His mom, Reina Wong, heated the place by boiling water on a gas stove. An immigrant from Suriname, she’s been living in the Rockaways for 20 years and said she didn’t evacuate because she has no family nearby. On the night of the storm they drove to a friend’s apartment in a taller building. But their car got hit by a wave and they had to drag each other through the salty water the rest of the way.
Now Brandon, a senior at Information Technology High School in Long Island City, is working on a documentary about life in the Rockaways after the storm. Using equipment borrowed from his school's video teacher, he's focusing on the disaster relief response in diverse neighborhoods.
“I want to see what people know about what’s happening out there,” McClain said. “For example, like, Belle Harbor. The last people I interviewed. It seemed that money wasn’t a problem, organizations coming in wasn’t a problem. They were frustrated at the Red Cross, though.”
Nola and Chris Woehrle, Lyndhurst, New Jersey
The neighborhood along the Passaic River in Lyndhurst, New Jersey, has flooded three times in the last 13 years. But nothing prepared the Peabody Avenue residents for Sandy.
“We had all our furniture raised up, we had all our bags packed in the car, we figured we'd get 15 minutes and we'd roll out,” Chris Woehrle said.
He was staying with his mother, Nola, in their modest suburban home. “The water came like a tsunami, there was no warning, we looked out and my mom's car was floating halfway down the block. and she managed to get into it and back up through the water,” Chris Woehrle said. “It was a huge, huge surge of water unlike anything we'd seen from the last floods, so it was pretty scary.”
The water filled the basement and about two feet of the first floors of each home on the street. A week later, Nola Woerhle stood in her wrecked living room, the floors and walls torn out, and electricians figuring out how many outlets need replacing. Woerhle has been told her insurance adjuster won’t get there until the week after Thanksgiving.
“I’m kinda in my car and I'm going to somebody else's house tonight,” Nola Woerhle said. “And I'm just depending on the kindness of my friends and neighbors, so I'm not looking forward to doing this for a month.”
Mike Gerges, Staten Island
When WNYC's Brigid Bergin first saw Mike Gerges, he was at the end of Guyon Road on Staten Island unpacking supplies from the back of a black SUV. It wasn't actually his car. He borrowed it from a dealership in Bay Ridge so he could get around and help.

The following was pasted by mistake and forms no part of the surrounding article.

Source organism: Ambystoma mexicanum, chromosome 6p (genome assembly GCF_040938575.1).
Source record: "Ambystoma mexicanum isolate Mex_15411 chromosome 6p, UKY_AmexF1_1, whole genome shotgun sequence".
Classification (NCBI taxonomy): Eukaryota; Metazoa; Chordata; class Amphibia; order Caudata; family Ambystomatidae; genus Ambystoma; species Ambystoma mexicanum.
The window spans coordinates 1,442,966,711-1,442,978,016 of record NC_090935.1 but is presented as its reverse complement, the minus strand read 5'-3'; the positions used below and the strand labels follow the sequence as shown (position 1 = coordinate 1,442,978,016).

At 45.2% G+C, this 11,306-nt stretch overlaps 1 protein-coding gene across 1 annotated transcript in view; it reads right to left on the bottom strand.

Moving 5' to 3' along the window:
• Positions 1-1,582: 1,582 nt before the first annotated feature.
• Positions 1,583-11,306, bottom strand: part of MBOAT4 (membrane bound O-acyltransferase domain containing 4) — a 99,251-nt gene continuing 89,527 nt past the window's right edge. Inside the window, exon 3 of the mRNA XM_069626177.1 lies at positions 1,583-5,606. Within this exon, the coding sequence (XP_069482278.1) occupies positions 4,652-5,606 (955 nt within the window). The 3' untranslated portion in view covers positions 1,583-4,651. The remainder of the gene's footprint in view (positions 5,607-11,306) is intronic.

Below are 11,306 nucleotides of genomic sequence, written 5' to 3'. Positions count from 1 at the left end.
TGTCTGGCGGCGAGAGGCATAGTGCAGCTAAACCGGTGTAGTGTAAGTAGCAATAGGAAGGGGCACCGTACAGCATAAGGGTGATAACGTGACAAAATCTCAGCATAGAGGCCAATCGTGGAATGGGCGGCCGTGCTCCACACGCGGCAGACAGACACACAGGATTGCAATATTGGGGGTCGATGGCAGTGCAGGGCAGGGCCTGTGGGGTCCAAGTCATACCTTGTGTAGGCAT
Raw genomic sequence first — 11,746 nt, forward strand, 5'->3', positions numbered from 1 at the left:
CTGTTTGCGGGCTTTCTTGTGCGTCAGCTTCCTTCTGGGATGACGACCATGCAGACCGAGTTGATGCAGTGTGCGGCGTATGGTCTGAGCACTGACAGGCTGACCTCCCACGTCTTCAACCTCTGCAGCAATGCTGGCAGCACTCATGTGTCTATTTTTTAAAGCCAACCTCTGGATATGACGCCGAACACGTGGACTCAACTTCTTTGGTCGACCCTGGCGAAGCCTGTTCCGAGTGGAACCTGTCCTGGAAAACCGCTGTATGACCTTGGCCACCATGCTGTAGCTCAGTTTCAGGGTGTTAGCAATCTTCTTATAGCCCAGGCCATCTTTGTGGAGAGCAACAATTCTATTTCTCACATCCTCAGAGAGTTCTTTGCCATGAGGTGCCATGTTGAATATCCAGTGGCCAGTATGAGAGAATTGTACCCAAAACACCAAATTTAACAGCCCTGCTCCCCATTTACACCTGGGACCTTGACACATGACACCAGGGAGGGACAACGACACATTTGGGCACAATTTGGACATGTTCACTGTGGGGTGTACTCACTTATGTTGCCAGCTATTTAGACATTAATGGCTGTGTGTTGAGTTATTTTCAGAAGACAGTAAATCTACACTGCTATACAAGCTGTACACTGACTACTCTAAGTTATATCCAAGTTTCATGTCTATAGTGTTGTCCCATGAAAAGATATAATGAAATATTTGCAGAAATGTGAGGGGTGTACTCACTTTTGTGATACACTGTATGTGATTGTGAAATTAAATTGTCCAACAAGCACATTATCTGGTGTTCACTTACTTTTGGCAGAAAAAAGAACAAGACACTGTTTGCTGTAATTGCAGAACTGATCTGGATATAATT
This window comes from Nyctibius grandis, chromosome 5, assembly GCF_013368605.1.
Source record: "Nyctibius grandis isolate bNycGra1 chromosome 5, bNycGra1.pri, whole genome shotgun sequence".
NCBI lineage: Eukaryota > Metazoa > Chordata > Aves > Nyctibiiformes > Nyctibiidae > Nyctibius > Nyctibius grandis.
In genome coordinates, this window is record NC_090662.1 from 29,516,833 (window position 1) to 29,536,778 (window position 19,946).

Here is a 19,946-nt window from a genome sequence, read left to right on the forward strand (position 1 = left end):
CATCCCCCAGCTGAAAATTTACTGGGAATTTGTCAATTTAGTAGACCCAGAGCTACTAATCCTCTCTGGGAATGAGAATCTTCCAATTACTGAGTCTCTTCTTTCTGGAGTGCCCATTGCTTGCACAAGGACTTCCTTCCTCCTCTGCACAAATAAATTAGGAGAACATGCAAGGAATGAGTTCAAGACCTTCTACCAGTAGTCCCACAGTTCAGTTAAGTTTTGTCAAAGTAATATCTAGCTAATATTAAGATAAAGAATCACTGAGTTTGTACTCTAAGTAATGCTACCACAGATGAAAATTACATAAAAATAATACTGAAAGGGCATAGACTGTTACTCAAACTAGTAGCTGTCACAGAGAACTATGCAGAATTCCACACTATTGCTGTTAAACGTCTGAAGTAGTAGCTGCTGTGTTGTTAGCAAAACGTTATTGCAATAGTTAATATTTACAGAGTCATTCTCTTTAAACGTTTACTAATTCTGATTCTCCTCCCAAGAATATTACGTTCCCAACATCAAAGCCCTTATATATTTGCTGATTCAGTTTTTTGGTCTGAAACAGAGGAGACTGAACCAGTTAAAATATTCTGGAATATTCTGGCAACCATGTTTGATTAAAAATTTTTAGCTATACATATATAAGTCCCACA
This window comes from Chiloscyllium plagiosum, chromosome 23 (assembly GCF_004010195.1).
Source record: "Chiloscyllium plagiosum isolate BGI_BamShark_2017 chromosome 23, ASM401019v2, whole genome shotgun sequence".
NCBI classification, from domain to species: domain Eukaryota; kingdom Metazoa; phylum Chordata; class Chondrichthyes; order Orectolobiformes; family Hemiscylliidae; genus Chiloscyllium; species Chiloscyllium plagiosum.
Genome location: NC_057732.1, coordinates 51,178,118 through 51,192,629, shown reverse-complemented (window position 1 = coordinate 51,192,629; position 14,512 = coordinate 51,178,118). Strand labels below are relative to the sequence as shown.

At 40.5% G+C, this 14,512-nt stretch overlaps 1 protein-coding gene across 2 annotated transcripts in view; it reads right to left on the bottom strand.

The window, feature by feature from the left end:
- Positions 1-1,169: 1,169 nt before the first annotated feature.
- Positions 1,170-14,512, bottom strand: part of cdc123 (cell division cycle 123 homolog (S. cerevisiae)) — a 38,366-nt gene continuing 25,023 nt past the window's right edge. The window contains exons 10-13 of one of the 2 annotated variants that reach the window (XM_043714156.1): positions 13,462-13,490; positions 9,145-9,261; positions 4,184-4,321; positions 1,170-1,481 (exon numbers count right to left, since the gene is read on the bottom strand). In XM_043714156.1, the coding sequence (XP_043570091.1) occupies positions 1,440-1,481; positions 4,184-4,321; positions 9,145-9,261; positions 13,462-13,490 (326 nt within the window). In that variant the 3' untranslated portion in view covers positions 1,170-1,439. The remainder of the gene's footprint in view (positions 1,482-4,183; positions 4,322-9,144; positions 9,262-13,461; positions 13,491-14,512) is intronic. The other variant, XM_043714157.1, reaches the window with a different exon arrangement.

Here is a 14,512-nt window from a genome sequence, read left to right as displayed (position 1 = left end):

Gerges had his own Sandy damage. He had to evacuate before the storm and when he returned to his Midland Beach home, his furniture was on the front yard.
He fixed the studs, the wiring, and did the mold removal. He got his power turned back on. Then he moved on to his neighbors' homes.
Gerges plans to continue giving away contracting services at least through the end of the month. He's given his name to local officials and plied me with business cards he wanted me to give anyone I met who needed help. He said, "I tell them, 'Call anytime, 24/7,' me and my guys will be there."
Gerges wishes his fellow contractors would to do the same thing.
"This is not time to be looking for the green dollar," said Gerges. "We need to do what we can so these people can go home."
Sandy shuttered schools for a week for all students — and even longer for some others, like those attending school in buildings that served as emergency shelters.
Other schools suffered damaged roofs, power outages and major flooding. Some could not reopen that first day back on November 5, and those schools had to share space in other school buildings.
"Since it wasn't our school it felt a little bit different," said Jesse Morris, a high school student from Scholars' Academy in the Rockaways. He spent his first day back in class at an elementary school in East New York, Brooklyn.
"But since I saw the same people, I felt a little bit at home," he said.
The vast majority of schools are open. But nearly 8,000 students from 18 schools are still going to class at other sites. The Education Department estimates that some of those schools may not be able to open until January.